4. Are Article 1(1) of Directive 2001/29 in conjunction with Article 5(5) thereof and Article 12 of the Berne Convention, particularly in the light of Article 1 of the First Additional Protocol to the ECHR and Article 17 of the Charter of Fundamental Rights of the European Union, to be interpreted as meaning that photographic works and/or photographs, particularly portrait photos, are afforded ‘weaker’ copyright protection or no copyright protection at all against adaptations because, in view of their ‘realistic image’, the degree of formative freedom is too minor?".
On Tuesday the Advocate General responded in a 215-paragraph Opinion which concluded thus:
"1. The notion of ‘close connection’ under Article 6(1) of Council Regulation ... 44/2001 ... is to be interpreted as requiring a single factual situation and a sufficient legal connection between the claim against the defendant who is domiciled in the place where the court is based (anchor claim) and the other claim. In a case such as the present, a single factual situation cannot be taken to exist where the contested conduct of the anchor defendant and of the other defendant appears to be unconcerted parallel conduct. A sufficient legal connection may exist even where different national law which is not fully harmonised is applicable to the two claims.

2.(a) Article 5(3)(d) of Directive 2001/29 ... is to be interpreted to the effect that a Member State has the power to permit the quotation of a work without the author’s consent even where the press report quoting the work is not itself protected by copyright.

(b) That provision also requires the person making the quotation to indicate the name of the author of a photo protected by copyright unless this turns out to be impossible. Indicating the author’s name does not turn out to be impossible where the person making the quotation has not taken all the measures to identify the author which appear reasonable having regard to the circumstances of the individual case.

3(a) Article 5(3)(e) of Directive 2001/29 is to be interpreted to the effect that in the case of a search appeal which pursues a purpose of public security within the meaning of that provision a Member State may permit the reproduction of copyright photos by the media even without the author’s consent if the purposes pursued by the search have not been fulfilled and the reproduction is objectively capable of pursuing those purposes.

(b) The media may not rely directly on that provision in order to justify a reproduction without the author’s consent.

4. Under Article 6 of Council Directive 93/98/EEC harmonising the terms of protection of copyright and certain related rights and of Directive 2006/116/EC of the European Parliament and of the Council of 12 December 2006 on the term of protection of copyright and certain related rights, a portrait photo is afforded copyright protection if it is an original intellectual creation of the photographer, which requires the photographer to have left his mark by using the available formative freedom.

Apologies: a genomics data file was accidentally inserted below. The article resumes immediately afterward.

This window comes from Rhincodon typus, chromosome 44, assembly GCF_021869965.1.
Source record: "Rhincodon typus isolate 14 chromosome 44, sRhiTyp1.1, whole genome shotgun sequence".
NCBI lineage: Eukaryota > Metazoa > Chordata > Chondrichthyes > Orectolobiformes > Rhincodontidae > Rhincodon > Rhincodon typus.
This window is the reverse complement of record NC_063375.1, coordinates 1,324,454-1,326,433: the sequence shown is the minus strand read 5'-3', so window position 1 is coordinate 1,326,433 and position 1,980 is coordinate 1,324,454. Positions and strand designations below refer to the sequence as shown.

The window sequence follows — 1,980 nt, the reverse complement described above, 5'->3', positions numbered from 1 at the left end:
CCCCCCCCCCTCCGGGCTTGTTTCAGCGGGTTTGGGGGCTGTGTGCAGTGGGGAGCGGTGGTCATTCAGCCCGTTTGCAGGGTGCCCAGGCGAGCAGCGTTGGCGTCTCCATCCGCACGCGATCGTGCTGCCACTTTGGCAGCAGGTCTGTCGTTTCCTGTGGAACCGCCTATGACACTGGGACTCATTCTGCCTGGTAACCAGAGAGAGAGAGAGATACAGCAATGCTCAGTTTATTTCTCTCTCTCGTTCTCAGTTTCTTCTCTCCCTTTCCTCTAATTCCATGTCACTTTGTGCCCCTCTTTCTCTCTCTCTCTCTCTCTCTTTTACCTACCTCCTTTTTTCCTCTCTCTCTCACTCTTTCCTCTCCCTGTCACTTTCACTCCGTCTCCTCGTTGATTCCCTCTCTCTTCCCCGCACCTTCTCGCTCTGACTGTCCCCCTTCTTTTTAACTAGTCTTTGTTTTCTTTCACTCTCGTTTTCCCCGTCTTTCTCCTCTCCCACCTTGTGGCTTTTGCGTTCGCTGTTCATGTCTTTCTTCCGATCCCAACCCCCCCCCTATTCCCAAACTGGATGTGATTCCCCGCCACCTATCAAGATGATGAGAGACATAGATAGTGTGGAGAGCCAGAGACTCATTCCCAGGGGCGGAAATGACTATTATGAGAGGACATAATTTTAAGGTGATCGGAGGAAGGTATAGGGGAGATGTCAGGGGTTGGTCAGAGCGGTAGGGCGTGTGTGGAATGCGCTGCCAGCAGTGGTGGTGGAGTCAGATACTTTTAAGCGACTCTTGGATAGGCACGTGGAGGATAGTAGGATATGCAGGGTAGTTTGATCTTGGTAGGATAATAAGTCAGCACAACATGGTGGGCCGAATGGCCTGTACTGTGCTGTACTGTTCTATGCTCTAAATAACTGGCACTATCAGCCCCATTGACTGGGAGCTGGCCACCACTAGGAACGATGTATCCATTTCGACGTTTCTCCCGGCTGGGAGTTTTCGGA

The publication of a photo-fit based on a copyright portrait photo constitutes a reproduction within the meaning of Article 2(a) of Directive 2001/29 where the elements comprising the original intellectual creation of the template are also embodied in the photo-fit".
The IPKat finds this fascinating and looks forward to the final ruling.  This is the first time he can recall any ruling on whether a photo-fit constitutes an infringement of an original photograph.  He also notes the bit about "a portrait photo is afforded copyright protection if it is an original intellectual creation of the photographer, which requires the photographer to have left his mark by using the available formative freedom". It seems that the ECJ is increasingly shaping the content of national copyright law these days, by defining the scope of original intellectual creation in each case.

Merpel's just puzzled to know why the court insists on referring to Natascha Kampusch as "Natascha K".  Apart from the fact that various books and articles have been written about her -- and she has even written her own -- she appears to be better known than the President of Austria (a Google search gives her 898,000 hits to his 728,000). Oh, by the way, his name is Heinz F.

1 comment:

Andy J said...

As you say, Jeremy, the phrase "which requires the photographer to have left his mark by using the available formative freedom" does indeed extend the current test applicable in the UK courts as to what is 'original'.
If this does form part of the final ruling, I wonder where this will leave the school photography companies who adopt a very formulaic approach to their work, such that 'non-photographers' are often deployed to schools with extensive instructions on how to set up and operate the equipment, to the extent that in practice they are not far removed from a 'Photo-Me' booth.